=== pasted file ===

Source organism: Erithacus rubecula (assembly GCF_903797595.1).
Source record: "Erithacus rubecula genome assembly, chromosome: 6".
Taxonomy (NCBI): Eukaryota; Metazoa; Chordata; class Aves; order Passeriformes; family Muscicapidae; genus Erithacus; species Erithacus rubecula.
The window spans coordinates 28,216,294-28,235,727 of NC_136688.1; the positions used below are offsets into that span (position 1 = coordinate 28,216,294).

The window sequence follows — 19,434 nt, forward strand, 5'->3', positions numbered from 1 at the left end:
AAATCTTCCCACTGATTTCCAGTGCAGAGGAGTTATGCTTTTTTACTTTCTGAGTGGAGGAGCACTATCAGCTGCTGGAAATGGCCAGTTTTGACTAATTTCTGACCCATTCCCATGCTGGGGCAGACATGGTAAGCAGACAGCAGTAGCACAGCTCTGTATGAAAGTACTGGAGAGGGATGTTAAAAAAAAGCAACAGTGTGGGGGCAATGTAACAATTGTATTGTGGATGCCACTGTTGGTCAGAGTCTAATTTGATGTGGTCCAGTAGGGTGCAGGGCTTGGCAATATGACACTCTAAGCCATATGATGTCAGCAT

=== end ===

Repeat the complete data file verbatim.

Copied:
Source organism: Erithacus rubecula (assembly GCF_903797595.1).
Source record: "Erithacus rubecula genome assembly, chromosome: 6".
Taxonomy (NCBI): Eukaryota; Metazoa; Chordata; class Aves; order Passeriformes; family Muscicapidae; genus Erithacus; species Erithacus rubecula.
The window spans coordinates 28,216,294-28,235,727 of NC_136688.1; the positions used below are offsets into that span (position 1 = coordinate 28,216,294).

The window sequence follows — 19,434 nt, forward strand, 5'->3', positions numbered from 1 at the left end:
AAATCTTCCCACTGATTTCCAGTGCAGAGGAGTTATGCTTTTTTACTTTCTGAGTGGAGGAGCACTATCAGCTGCTGGAAATGGCCAGTTTTGACTAATTTCTGACCCATTCCCATGCTGGGGCAGACATGGTAAGCAGACAGCAGTAGCACAGCTCTGTATGAAAGTACTGGAGAGGGATGTTAAAAAAAAGCAACAGTGTGGGGGCAATGTAACAATTGTATTGTGGATGCCACTGTTGGTCAGAGTCTAATTTGATGTGGTCCAGTAGGGTGCAGGGCTTGGCAATATGACACTCTAAGCCATATGATGTCAGCAT